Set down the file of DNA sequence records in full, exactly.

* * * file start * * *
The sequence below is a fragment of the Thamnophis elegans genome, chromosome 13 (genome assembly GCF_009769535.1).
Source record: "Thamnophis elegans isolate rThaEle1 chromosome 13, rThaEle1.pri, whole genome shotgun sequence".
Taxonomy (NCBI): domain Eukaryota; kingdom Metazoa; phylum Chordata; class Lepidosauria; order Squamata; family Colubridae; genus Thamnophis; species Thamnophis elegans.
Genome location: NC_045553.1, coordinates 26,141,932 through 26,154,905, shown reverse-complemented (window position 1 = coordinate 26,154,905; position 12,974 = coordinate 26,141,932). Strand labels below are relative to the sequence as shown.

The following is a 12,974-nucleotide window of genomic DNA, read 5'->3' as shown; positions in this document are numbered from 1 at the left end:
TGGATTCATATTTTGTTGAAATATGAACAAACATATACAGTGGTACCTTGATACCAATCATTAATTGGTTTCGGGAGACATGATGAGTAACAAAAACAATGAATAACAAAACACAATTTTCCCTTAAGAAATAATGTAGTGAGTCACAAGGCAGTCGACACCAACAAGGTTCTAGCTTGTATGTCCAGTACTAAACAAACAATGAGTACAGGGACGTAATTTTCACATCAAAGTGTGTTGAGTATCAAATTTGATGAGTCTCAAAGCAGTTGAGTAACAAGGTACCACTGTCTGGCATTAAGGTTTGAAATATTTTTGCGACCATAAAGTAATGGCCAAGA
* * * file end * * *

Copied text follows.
The sequence below is a fragment of the Thamnophis elegans genome, chromosome 13 (genome assembly GCF_009769535.1).
Source record: "Thamnophis elegans isolate rThaEle1 chromosome 13, rThaEle1.pri, whole genome shotgun sequence".
Taxonomy (NCBI): domain Eukaryota; kingdom Metazoa; phylum Chordata; class Lepidosauria; order Squamata; family Colubridae; genus Thamnophis; species Thamnophis elegans.
Genome location: NC_045553.1, coordinates 26,141,932 through 26,154,905, shown reverse-complemented (window position 1 = coordinate 26,154,905; position 12,974 = coordinate 26,141,932). Strand labels below are relative to the sequence as shown.

The following is a 12,974-nucleotide window of genomic DNA, read 5'->3' as shown; positions in this document are numbered from 1 at the left end:
TGGATTCATATTTTGTTGAAATATGAACAAACATATACAGTGGTACCTTGATACCAATCATTAATTGGTTTCGGGAGACATGATGAGTAACAAAAACAATGAATAACAAAACACAATTTTCCCTTAAGAAATAATGTAGTGAGTCACAAGGCAGTCGACACCAACAAGGTTCTAGCTTGTATGTCCAGTACTAAACAAACAATGAGTACAGGGACGTAATTTTCACATCAAAGTGTGTTGAGTATCAAATTTGATGAGTCTCAAAGCAGTTGAGTAACAAGGTACCACTGTCTGGCATTAAGGTTTGAAATATTTTTGCGACCATAAAGTAATGGCCAAGA